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Austin, TX Manages Noise Pollution from Austin City Limits Festival

City of Austin

Austin, TX

The City of Austin recognizes big music festivals are an important contribution to city vibrancy and viability, but may cause noise pollution for nearby neighborhood residents. Working with a new sound monitor, the city was able to see real time sound data and begin to harmonize resident and venue conversations.

Topics Covered

Air Quality, Health, Noise
Process Improvement

Cost

Initial: 1 Thousand USD

Funding

Public Private Partnership

Project Status

Operational since 2018

Gov Champion

Economic Development Department

Problem Addressed

Austin was dealing with conflict between residents, event producers, enforcement officials and sound engineers over sound levels at outdoor music festivals.

The night economy makes an important contribution to city vibrancy and viability.

From entertainment districts to hospitals, “life at night” is part of how we live, work, and play in urban places. Nightlife contributes to culture and economic development, though also presents challenges for public safety, transportation, and quality of life.

Valuing the night economy while navigating its downsides raises a number of questions for cities.

As entertainment events and music festivals become more prominent in proximity to community residential areas, friction around sound levels arise. It has become extremely common everywhere to see conflict occur around events like the Austin City Limits festival between residents, event producers, enforcement officials and sound engineers over sound levels.

Solutions Used

The city deployed sound level monitors backstage at the Austin City Limits festival to address the sound noise conflict for nearby neighborhoods.

In an effort to understand how sound from live music venues or events, such as Austin City Limits held each year at Zilker Park, propagate through and beyond the venue into neighboring communities, the City of Austin Economic Development Department Music and Entertainment Division partnered with Archethought to use SmartVenue™ at the festival.

The city deployed SmartVenue™ sound level monitors at multiple backstage areas around the festival to capture sound pressure level data, relay and store that data in the cloud giving near real time sound level data access to sound engineers, event producers, code enforcement officials, and community members.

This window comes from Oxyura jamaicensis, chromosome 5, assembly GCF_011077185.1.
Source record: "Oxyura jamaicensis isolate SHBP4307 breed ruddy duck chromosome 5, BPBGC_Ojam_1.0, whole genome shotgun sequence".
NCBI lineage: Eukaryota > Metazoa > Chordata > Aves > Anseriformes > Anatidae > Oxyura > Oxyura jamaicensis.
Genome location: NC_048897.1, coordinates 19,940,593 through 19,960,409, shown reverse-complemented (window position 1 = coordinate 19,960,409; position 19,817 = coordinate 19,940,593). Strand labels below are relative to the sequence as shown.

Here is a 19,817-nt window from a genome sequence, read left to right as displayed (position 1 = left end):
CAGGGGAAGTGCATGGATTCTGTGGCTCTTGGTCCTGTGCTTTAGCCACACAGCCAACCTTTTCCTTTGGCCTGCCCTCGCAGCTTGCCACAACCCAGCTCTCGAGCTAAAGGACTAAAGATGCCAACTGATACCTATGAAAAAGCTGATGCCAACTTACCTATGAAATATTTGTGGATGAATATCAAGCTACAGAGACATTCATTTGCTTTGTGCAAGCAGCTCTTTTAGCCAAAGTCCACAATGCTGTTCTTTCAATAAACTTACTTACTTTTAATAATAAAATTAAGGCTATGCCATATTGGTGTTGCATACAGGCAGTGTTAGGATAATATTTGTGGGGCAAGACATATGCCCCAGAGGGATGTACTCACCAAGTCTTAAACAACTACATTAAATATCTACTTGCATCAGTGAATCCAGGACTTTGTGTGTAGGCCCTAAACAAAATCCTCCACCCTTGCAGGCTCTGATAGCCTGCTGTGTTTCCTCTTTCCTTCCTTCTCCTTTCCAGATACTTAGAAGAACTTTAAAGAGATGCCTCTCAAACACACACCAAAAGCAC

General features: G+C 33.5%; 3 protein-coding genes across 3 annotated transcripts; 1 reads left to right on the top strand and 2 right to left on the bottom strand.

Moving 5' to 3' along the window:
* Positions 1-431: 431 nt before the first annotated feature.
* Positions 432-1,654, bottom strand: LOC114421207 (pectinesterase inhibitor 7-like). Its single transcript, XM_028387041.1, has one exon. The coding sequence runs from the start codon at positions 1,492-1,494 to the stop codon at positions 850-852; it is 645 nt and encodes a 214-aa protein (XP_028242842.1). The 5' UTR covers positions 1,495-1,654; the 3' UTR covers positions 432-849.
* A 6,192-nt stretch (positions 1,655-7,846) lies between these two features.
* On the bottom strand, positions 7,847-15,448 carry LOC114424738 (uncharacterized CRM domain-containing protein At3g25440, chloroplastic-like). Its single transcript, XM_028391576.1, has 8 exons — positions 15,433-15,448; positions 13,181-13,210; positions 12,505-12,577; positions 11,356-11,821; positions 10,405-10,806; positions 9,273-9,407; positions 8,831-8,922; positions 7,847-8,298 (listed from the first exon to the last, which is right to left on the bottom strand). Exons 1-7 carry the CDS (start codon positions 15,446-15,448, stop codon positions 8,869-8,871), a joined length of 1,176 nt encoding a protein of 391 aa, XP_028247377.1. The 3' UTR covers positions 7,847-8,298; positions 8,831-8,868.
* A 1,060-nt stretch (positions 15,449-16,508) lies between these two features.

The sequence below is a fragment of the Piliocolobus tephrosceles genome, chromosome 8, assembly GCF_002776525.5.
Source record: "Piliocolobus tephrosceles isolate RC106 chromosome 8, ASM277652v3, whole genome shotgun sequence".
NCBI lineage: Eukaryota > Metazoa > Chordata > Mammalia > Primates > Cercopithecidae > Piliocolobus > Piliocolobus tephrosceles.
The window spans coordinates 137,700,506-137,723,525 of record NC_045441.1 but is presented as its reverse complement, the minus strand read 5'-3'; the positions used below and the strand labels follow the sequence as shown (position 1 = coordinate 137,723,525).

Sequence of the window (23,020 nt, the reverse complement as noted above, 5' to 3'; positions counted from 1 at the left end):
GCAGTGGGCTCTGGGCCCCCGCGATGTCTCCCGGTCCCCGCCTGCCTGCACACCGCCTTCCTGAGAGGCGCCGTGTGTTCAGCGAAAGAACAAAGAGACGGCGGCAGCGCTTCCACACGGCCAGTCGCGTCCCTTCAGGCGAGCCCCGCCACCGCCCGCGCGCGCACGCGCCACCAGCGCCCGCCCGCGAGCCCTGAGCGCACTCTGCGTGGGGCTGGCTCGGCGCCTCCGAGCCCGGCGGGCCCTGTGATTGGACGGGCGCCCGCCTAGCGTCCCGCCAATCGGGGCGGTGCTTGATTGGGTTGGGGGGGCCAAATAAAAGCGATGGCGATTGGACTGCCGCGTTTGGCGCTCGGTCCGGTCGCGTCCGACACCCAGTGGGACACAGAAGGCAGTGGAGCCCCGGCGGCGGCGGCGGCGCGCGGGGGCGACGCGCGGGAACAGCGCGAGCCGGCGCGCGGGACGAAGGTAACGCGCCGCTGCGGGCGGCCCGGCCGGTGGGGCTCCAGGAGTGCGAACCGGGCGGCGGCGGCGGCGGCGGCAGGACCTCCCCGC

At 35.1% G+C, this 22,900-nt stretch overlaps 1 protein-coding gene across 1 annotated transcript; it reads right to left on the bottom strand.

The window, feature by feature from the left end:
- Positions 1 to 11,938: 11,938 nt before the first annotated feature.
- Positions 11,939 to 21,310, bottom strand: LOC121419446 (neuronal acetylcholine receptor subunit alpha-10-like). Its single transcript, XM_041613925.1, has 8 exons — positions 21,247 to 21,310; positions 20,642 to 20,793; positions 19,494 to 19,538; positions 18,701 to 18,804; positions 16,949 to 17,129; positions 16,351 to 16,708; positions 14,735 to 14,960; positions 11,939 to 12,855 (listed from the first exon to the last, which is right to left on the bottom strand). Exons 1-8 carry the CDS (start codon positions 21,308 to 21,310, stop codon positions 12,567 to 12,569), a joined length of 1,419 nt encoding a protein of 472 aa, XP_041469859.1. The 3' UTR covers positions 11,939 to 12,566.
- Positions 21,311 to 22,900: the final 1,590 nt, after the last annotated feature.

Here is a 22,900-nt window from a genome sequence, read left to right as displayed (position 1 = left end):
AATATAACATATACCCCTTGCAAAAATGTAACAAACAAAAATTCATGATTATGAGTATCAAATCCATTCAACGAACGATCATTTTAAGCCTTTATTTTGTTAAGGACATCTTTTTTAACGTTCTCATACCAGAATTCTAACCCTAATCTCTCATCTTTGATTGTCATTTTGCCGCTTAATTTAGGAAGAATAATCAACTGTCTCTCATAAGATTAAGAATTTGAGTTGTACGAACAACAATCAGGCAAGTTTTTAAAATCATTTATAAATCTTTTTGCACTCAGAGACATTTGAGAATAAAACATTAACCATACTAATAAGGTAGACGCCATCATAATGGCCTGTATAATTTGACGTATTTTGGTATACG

Initially the partnership was designed to help the Music and Entertainment Division get greater insight into sound level data, but as a result of the work at Austin City Limits Archethought and the Music and Entertainment Division are now collaborating on the development of new intelligence applications. These efforts will help the City of Austin work to fix the noise conflict dynamic, and help communities gain a new level of intelligence and understanding into how sounds will impact their daily lives.

Outcomes

1

Increased Responsive and Engaged Communities - sound monitoring helps communities engage residents in beneficial conversation that disrupts noise conflict dynamics reducing noise complaints.

2

Increases Nightlife Economy Vitality - accessible and transparent sound monitoring helps nightlife venues harmonize with local neighborhoods and improve reputation within the community.

3

Improved Quality of Life - urban sound monitoring helps combat noise pollution fostering quieter communities reducing rest period interruptions.

4

Urban Intelligence from Sound - 24/7 sound monitor deployments, and intelligence applications introduce new ways to understand how daily life sounds impact our health and safety.

Something Unique

The 2018 Austin City Limits lineup included Sir. Paul McCartney, Metallica, Odezsa, and more! In 2017 the festival generated over $255 million in revenue for the City of Austin from 75,000 attendees each day.

Who Should Consider

Any city that has outdoor venues, hosts music festivals, and are looking for smarter ways to help residential and entertainment communities co-exist, also those communities looking to understand urban sounds.

Last Updated

May 11th, 2022
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